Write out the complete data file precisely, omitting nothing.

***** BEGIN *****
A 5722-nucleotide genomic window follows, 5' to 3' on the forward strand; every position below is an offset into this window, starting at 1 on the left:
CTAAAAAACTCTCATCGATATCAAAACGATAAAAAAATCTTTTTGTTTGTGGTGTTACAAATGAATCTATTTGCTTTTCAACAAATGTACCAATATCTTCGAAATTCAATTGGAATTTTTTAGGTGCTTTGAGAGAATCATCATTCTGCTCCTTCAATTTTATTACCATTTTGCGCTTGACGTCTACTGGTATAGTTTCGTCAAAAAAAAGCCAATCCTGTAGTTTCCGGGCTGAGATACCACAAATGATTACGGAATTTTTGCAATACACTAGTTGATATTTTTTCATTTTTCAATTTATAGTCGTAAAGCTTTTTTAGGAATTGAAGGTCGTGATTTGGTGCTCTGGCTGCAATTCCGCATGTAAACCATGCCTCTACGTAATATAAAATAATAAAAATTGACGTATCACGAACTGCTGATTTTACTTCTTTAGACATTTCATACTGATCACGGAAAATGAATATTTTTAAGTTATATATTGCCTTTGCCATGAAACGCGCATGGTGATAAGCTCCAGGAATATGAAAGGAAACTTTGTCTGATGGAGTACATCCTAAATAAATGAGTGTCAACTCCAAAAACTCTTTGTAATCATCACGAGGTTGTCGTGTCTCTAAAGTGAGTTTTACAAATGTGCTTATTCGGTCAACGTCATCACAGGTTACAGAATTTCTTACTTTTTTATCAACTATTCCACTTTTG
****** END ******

A 5722-nucleotide genomic window follows, 5' to 3' on the forward strand; every position below is an offset into this window, starting at 1 on the left:
CTAAAAAACTCTCATCGATATCAAAACGATAAAAAAATCTTTTTGTTTGTGGTGTTACAAATGAATCTATTTGCTTTTCAACAAATGTACCAATATCTTCGAAATTCAATTGGAATTTTTTAGGTGCTTTGAGAGAATCATCATTCTGCTCCTTCAATTTTATTACCATTTTGCGCTTGACGTCTACTGGTATAGTTTCGTCAAAAAAAAGCCAATCCTGTAGTTTCCGGGCTGAGATACCACAAATGATTACGGAATTTTTGCAATACACTAGTTGATATTTTTTCATTTTTCAATTTATAGTCGTAAAGCTTTTTTAGGAATTGAAGGTCGTGATTTGGTGCTCTGGCTGCAATTCCGCATGTAAACCATGCCTCTACGTAATATAAAATAATAAAAATTGACGTATCACGAACTGCTGATTTTACTTCTTTAGACATTTCATACTGATCACGGAAAATGAATATTTTTAAGTTATATATTGCCTTTGCCATGAAACGCGCATGGTGATAAGCTCCAGGAATATGAAAGGAAACTTTGTCTGATGGAGTACATCCTAAATAAATGAGTGTCAACTCCAAAAACTCTTTGTAATCATCACGAGGTTGTCGTGTCTCTAAAGTGAGTTTTACAAATGTGCTTATTCGGTCAACGTCATCACAGGTTACAGAATTTCTTACTTTTTTATCAACTATTCCACTTTTG